How did you discover Agnes Obel, and why did you sign her?


I have to give credit for this to Stefan Struever in the PIAS German office. He tells me it was a combination of hearing demos from her manager at the time and meeting her in person. There was also a synch of “Just So” on German tv at the time which may have helped focus the mind. After that there was a small showcase in Hamburg where himself and the PIAS founder, Kenny Gates, agreed to sign her on the spot. Wasn’t it nice before social media got involved in A&R!


What did you think of Citizen of Glass the first time you heard it?


It was clearly an astonishing piece of work and both a natural and progressive development from what had gone before. There was touring at the end of the Aventine campaign and I was getting excited by the way the dynamics of the Agnes live show were developing. At that time it was clear the future album was gonna be a whole different sonic ballgame and that’s what Citizen of Glass delivered.


What’s next for Play It Again Sam and Agnes Obel?


It’s still early days in this current campaign and with Agnes being popular in so many countries there’s a lot of touring ahead. She’s recently been in Canada and the States where things are taking shape nicely and then she’ll head off around Europe to play some pretty big headline shows. Then we’ll have the summer festival and maybe once all this is out of the way we’ll see how she feels about what comes next.


How is being a label different nowadays than it was when Play It Again Sam started?


Given that Play It Again Sam is 35 years old this year I think it would be easier to say what hasn’t changed. Actually one of the big things that hasn’t changed is the personnel at PIAS in general. The company is still owned by the original founders, many of the staff and senior management have been involved with the company for 15/20 years or more (including myself) and I believe this is the true essence of the Company and of independent labels in general. A lot has changed in the music business over the last 10 years in particular but during that period Agnes has, to all intents and purpose, been working with the same people at PIAS across many different countries. Stability is a big part of artist development.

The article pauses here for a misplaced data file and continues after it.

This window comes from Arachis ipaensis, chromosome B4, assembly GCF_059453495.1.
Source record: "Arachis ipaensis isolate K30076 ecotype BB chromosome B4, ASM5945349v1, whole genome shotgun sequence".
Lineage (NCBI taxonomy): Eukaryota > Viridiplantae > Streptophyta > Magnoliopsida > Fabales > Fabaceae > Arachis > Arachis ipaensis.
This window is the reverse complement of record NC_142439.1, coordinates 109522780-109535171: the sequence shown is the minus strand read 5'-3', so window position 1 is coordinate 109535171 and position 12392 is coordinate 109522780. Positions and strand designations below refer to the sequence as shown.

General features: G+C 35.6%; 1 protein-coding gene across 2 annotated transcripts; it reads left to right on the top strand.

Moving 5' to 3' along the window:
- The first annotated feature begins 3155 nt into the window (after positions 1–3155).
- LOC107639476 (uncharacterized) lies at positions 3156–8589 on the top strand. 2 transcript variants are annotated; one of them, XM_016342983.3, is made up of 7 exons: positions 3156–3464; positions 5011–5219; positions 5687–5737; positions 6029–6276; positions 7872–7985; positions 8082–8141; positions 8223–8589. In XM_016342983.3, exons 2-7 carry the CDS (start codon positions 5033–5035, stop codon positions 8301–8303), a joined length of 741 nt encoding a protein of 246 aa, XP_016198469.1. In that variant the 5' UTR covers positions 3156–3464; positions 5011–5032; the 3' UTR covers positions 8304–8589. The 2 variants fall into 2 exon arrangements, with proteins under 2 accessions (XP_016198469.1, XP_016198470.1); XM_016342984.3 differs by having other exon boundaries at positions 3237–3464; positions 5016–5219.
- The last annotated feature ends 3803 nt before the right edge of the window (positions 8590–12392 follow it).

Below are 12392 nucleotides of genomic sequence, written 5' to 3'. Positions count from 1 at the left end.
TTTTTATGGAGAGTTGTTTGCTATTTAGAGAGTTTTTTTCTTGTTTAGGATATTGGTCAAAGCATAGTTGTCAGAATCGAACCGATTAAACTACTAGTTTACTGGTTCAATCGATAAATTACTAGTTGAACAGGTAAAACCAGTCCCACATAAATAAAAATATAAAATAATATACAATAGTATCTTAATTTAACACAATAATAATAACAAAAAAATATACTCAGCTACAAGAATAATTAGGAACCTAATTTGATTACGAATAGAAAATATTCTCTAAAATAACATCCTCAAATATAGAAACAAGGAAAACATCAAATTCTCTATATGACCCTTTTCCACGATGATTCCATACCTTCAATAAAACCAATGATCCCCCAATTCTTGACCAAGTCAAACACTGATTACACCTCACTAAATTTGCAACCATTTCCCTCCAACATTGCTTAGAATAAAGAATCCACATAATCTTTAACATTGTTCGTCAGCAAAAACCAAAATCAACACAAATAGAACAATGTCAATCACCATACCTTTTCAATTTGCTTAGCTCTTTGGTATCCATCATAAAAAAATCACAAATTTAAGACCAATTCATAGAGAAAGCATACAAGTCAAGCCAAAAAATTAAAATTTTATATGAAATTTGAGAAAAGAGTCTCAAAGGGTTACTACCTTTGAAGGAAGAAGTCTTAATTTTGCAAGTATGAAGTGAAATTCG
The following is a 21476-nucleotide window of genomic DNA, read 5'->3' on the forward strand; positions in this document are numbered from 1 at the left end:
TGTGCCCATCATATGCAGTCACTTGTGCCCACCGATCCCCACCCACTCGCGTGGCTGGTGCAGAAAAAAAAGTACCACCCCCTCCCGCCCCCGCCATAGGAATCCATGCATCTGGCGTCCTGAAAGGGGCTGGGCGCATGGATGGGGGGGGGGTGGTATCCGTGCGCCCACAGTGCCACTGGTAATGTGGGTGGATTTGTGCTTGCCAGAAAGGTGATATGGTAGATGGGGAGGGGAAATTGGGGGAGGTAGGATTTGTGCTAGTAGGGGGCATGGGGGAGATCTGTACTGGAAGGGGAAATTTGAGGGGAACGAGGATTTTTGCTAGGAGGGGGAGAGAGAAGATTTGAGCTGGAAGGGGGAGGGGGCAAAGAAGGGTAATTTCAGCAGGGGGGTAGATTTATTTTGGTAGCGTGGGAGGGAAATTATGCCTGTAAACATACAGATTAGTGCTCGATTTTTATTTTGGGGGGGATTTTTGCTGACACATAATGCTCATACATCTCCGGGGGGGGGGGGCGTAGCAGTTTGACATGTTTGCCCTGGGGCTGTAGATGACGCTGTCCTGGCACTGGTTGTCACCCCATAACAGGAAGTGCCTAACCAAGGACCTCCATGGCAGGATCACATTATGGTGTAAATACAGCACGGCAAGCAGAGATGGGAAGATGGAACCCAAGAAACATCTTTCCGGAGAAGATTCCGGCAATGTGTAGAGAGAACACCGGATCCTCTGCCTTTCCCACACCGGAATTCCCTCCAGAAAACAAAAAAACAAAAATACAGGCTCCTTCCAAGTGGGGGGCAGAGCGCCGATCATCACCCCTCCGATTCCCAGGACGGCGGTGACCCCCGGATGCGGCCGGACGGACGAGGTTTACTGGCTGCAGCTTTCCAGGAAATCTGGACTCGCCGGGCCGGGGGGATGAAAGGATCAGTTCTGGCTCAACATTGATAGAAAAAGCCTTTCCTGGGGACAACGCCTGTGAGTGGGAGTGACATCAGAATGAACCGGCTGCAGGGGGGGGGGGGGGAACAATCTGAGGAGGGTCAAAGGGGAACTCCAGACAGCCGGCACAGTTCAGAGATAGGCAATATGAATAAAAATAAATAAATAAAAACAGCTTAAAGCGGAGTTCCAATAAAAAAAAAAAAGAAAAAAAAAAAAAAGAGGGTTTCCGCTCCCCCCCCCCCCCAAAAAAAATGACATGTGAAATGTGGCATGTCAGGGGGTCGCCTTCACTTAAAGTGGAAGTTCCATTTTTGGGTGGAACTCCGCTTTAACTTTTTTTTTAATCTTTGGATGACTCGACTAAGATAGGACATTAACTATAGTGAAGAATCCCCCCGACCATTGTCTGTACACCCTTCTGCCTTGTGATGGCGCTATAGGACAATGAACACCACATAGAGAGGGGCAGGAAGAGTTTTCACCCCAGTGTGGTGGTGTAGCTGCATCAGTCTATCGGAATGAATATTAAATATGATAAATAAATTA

What advice would you have for labels starting out today?


Think beyond record sales. Developing a new artist from scratch is a very long process either from behind the scenes A&R or to establishing a healthy body of work out in the market place. If you judge your artist on record sales alone you’re going to end up very disappointed a lot of the time.


Make sure you keep an eye on the broader business and make the most of every income stream you can. Success comes from many different areas in the modern music business so work with everyone you can in all areas of the business to get the best for your artist.


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